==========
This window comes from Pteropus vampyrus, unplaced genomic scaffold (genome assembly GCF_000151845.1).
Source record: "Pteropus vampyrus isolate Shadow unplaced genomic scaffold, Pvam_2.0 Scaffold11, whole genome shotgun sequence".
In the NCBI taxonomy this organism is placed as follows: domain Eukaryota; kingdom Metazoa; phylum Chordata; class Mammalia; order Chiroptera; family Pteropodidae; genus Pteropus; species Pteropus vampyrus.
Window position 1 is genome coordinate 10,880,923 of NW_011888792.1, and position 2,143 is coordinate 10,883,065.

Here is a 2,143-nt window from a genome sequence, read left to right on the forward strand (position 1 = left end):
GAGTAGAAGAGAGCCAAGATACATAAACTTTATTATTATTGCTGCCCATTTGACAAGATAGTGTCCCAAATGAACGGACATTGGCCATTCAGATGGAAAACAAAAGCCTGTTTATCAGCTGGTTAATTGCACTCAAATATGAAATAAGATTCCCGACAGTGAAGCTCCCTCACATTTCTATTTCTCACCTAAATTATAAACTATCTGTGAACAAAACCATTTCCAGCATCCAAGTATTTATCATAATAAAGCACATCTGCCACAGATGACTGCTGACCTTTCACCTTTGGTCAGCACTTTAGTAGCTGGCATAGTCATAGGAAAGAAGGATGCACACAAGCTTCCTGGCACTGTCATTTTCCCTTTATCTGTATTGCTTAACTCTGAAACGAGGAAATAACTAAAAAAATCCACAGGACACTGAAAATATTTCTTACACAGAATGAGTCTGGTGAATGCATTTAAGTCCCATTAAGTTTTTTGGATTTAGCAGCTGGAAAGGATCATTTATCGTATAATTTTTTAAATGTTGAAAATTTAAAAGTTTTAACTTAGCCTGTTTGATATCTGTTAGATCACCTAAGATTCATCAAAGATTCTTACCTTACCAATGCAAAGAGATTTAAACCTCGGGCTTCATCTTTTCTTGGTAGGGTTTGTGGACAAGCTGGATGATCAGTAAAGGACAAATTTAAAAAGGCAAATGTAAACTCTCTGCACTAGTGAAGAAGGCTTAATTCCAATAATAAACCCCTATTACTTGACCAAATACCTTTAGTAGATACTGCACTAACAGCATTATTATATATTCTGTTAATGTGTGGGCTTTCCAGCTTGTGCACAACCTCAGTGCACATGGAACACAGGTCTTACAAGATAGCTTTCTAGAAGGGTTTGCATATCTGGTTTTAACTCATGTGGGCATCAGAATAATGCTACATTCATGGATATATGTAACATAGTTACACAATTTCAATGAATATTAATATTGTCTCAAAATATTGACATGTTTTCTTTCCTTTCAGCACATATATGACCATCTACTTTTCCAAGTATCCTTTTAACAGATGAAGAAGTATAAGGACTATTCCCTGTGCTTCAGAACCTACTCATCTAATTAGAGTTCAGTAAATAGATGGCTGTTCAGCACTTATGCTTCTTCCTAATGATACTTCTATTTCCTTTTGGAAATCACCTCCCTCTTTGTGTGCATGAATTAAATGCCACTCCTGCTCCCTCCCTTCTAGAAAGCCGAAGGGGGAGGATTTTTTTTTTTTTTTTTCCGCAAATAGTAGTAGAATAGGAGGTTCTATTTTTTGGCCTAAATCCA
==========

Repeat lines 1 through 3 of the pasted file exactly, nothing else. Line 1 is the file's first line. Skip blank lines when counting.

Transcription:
This window comes from Pteropus vampyrus, unplaced genomic scaffold (genome assembly GCF_000151845.1).
Source record: "Pteropus vampyrus isolate Shadow unplaced genomic scaffold, Pvam_2.0 Scaffold11, whole genome shotgun sequence".
In the NCBI taxonomy this organism is placed as follows: domain Eukaryota; kingdom Metazoa; phylum Chordata; class Mammalia; order Chiroptera; family Pteropodidae; genus Pteropus; species Pteropus vampyrus.